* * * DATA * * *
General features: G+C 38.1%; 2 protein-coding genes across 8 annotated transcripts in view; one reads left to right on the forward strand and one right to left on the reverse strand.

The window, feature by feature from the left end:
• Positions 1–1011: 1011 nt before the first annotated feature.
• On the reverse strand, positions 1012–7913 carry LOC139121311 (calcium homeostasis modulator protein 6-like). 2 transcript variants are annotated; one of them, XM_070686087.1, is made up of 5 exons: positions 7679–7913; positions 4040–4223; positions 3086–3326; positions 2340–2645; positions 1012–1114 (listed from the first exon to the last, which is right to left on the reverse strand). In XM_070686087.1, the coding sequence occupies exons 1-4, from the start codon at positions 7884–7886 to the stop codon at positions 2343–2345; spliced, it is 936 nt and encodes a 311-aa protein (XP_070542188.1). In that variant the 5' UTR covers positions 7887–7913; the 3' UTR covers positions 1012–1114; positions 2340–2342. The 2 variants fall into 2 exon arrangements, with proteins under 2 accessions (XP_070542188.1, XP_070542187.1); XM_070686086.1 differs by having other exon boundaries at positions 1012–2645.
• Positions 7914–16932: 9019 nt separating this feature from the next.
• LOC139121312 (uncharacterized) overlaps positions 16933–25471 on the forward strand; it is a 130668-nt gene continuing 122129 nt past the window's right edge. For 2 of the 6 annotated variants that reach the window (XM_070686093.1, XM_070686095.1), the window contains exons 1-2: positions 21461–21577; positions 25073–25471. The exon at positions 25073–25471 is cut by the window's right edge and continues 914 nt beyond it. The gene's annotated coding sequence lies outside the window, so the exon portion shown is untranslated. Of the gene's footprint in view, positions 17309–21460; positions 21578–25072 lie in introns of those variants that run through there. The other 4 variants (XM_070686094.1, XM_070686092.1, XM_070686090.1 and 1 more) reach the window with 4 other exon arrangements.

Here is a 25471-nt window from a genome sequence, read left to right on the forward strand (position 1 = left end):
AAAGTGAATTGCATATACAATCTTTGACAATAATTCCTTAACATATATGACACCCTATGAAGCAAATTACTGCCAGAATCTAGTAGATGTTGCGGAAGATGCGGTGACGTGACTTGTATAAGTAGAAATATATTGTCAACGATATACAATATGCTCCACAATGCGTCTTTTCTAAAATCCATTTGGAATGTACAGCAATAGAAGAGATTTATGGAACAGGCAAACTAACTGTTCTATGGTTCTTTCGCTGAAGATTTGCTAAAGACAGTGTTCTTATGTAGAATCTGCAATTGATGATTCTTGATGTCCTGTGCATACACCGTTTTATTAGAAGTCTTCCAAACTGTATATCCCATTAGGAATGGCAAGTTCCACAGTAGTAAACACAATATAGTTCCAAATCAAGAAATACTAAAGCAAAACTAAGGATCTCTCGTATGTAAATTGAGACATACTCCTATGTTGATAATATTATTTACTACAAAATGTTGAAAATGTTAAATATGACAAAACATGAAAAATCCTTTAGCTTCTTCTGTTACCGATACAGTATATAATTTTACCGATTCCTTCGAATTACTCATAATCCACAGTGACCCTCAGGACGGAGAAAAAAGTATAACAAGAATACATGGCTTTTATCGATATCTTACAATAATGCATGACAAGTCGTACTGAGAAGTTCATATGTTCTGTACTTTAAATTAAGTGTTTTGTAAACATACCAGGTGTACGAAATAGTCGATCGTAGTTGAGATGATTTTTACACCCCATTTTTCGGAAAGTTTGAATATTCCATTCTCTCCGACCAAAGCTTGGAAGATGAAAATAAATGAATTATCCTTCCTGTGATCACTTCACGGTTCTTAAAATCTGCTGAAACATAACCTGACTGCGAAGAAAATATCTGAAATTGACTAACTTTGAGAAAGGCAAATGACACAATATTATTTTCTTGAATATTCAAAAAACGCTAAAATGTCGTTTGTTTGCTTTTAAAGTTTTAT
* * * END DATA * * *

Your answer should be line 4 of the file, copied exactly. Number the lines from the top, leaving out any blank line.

• On the reverse strand, positions 1012–7913 carry LOC139121311 (calcium homeostasis modulator protein 6-like). 2 transcript variants are annotated; one of them, XM_070686087.1, is made up of 5 exons: positions 7679–7913; positions 4040–4223; positions 3086–3326; positions 2340–2645; positions 1012–1114 (listed from the first exon to the last, which is right to left on the reverse strand). In XM_070686087.1, the coding sequence occupies exons 1-4, from the start codon at positions 7884–7886 to the stop codon at positions 2343–2345; spliced, it is 936 nt and encodes a 311-aa protein (XP_070542188.1). In that variant the 5' UTR covers positions 7887–7913; the 3' UTR covers positions 1012–1114; positions 2340–2342. The 2 variants fall into 2 exon arrangements, with proteins under 2 accessions (XP_070542188.1, XP_070542187.1); XM_070686086.1 differs by having other exon boundaries at positions 1012–2645.